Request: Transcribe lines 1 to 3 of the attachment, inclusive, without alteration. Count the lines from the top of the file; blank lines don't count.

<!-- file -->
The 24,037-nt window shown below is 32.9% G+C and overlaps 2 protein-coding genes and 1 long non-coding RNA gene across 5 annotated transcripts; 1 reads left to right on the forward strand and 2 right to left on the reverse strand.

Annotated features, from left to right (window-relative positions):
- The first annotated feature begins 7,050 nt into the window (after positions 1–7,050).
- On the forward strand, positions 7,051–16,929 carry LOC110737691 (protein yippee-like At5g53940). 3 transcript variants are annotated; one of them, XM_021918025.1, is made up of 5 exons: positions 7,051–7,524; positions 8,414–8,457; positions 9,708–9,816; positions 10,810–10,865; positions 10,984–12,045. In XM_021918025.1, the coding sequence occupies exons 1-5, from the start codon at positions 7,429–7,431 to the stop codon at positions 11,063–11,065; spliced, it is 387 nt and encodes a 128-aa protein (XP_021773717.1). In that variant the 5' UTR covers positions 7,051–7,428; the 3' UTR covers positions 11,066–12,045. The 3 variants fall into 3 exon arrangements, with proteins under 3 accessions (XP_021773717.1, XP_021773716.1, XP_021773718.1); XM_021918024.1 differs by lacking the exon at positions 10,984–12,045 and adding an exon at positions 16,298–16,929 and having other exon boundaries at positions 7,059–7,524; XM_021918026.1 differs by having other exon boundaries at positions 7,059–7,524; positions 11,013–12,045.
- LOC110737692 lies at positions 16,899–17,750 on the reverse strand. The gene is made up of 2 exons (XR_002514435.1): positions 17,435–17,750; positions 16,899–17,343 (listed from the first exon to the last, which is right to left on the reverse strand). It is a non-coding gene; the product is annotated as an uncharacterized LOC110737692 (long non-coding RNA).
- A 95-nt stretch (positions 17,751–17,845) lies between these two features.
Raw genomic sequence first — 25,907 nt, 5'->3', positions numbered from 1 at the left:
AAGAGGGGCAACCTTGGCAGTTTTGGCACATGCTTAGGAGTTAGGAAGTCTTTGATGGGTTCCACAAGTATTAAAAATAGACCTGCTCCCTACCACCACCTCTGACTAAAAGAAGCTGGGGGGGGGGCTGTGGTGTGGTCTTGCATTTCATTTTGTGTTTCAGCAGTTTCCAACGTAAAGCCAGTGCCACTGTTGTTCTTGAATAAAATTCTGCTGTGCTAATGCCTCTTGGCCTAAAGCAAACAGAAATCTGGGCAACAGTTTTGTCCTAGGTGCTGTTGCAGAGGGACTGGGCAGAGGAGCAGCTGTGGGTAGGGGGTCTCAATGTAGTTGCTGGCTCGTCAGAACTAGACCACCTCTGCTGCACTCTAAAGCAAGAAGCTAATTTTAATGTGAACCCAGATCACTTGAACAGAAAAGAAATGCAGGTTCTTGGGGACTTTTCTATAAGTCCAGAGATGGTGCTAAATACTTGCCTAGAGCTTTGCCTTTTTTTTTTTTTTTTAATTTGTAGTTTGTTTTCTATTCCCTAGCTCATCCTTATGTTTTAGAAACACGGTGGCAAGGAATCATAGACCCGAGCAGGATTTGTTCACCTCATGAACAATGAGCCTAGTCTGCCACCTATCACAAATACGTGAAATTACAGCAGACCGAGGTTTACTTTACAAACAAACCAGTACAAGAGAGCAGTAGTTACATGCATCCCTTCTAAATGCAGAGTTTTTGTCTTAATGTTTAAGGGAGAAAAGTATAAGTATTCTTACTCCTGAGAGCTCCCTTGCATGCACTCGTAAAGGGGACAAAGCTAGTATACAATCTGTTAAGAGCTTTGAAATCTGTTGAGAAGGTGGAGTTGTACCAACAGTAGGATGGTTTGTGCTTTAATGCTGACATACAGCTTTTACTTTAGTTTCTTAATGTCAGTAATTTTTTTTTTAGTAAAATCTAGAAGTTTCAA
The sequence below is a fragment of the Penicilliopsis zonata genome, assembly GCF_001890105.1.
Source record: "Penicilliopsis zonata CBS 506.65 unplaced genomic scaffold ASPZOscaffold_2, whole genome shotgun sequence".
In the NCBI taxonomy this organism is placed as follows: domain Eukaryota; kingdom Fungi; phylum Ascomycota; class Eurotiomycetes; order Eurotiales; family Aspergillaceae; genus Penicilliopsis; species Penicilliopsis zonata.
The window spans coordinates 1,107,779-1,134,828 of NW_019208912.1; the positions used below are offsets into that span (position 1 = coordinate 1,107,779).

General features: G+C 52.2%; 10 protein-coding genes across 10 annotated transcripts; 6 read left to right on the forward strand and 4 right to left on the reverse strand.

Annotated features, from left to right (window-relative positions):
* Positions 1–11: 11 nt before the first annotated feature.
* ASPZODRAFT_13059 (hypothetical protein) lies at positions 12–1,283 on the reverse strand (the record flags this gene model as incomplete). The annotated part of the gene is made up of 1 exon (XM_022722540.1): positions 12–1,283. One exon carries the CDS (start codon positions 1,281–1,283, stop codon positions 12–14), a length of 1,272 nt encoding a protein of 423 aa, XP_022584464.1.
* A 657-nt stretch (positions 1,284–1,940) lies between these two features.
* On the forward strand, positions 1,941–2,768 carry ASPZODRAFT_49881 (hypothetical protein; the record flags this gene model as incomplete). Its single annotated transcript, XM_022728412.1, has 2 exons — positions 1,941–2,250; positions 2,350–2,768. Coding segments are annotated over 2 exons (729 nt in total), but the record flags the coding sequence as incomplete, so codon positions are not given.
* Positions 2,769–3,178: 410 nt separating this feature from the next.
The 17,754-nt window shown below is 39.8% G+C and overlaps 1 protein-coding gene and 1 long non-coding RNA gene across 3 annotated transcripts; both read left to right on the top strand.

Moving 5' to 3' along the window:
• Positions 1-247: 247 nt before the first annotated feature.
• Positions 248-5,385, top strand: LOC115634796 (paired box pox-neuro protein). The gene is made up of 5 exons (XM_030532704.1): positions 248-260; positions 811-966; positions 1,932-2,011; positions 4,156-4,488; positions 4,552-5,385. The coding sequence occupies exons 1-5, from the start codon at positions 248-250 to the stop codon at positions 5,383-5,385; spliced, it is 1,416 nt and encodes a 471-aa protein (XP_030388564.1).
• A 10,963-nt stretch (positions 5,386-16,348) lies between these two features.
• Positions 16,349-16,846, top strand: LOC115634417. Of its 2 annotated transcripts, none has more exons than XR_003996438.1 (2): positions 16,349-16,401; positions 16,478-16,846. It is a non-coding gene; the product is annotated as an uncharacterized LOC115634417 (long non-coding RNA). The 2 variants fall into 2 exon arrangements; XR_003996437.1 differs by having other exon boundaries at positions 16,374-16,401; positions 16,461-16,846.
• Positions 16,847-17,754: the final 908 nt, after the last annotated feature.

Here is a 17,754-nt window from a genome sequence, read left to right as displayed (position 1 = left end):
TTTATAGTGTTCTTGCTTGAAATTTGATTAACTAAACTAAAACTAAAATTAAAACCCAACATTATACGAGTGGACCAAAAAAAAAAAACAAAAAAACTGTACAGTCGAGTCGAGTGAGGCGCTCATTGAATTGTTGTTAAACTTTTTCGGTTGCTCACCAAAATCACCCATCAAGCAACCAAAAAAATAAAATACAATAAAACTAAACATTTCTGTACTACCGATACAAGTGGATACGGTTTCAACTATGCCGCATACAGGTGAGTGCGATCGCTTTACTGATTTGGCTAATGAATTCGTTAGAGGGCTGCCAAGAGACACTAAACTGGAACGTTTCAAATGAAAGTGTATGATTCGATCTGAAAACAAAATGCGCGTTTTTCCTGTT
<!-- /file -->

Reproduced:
The 24,037-nt window shown below is 32.9% G+C and overlaps 2 protein-coding genes and 1 long non-coding RNA gene across 5 annotated transcripts; 1 reads left to right on the forward strand and 2 right to left on the reverse strand.

Annotated features, from left to right (window-relative positions):
- The first annotated feature begins 7,050 nt into the window (after positions 1–7,050).